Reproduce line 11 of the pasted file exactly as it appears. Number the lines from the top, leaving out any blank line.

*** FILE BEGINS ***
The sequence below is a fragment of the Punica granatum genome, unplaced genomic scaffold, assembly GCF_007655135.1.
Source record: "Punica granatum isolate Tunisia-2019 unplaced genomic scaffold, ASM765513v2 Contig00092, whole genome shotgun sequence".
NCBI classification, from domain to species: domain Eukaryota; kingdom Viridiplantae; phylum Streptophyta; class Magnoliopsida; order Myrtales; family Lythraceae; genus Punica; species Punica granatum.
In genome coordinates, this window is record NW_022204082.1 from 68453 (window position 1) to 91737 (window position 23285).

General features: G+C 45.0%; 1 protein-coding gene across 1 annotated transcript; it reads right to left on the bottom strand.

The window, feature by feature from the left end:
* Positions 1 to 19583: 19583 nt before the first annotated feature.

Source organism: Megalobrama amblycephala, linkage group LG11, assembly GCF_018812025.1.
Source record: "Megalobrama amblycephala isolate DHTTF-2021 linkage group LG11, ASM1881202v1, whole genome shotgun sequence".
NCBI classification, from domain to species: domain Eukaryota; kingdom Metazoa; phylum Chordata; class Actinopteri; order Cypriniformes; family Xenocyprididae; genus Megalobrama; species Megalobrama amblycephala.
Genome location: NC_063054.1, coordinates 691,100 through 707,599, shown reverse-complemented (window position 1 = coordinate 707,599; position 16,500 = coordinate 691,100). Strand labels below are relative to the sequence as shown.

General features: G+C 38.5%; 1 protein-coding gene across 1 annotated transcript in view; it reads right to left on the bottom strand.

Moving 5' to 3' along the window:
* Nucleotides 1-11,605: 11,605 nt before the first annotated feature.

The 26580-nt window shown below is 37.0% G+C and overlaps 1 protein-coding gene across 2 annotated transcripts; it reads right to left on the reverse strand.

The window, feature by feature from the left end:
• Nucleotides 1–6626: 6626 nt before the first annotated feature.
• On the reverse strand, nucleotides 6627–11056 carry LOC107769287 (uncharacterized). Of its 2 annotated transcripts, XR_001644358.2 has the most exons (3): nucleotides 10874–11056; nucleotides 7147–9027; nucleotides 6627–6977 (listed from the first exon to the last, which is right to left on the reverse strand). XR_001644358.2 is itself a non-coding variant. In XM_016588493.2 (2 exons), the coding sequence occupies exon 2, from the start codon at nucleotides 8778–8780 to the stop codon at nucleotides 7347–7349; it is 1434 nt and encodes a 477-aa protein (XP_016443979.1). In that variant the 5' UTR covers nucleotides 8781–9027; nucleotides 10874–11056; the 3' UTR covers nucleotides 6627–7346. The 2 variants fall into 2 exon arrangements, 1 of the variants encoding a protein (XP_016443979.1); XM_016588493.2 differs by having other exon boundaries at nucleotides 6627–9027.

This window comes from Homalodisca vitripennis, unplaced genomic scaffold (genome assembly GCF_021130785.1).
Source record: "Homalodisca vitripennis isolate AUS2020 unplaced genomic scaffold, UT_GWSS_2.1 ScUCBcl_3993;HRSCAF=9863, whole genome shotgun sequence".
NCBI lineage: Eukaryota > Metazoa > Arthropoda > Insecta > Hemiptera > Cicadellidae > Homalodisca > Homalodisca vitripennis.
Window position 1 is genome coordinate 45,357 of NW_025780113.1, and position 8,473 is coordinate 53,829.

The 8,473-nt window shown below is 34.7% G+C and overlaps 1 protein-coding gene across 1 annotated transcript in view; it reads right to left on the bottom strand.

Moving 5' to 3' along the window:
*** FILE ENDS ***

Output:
Genome location: NC_063054.1, coordinates 691,100 through 707,599, shown reverse-complemented (window position 1 = coordinate 707,599; position 16,500 = coordinate 691,100). Strand labels below are relative to the sequence as shown.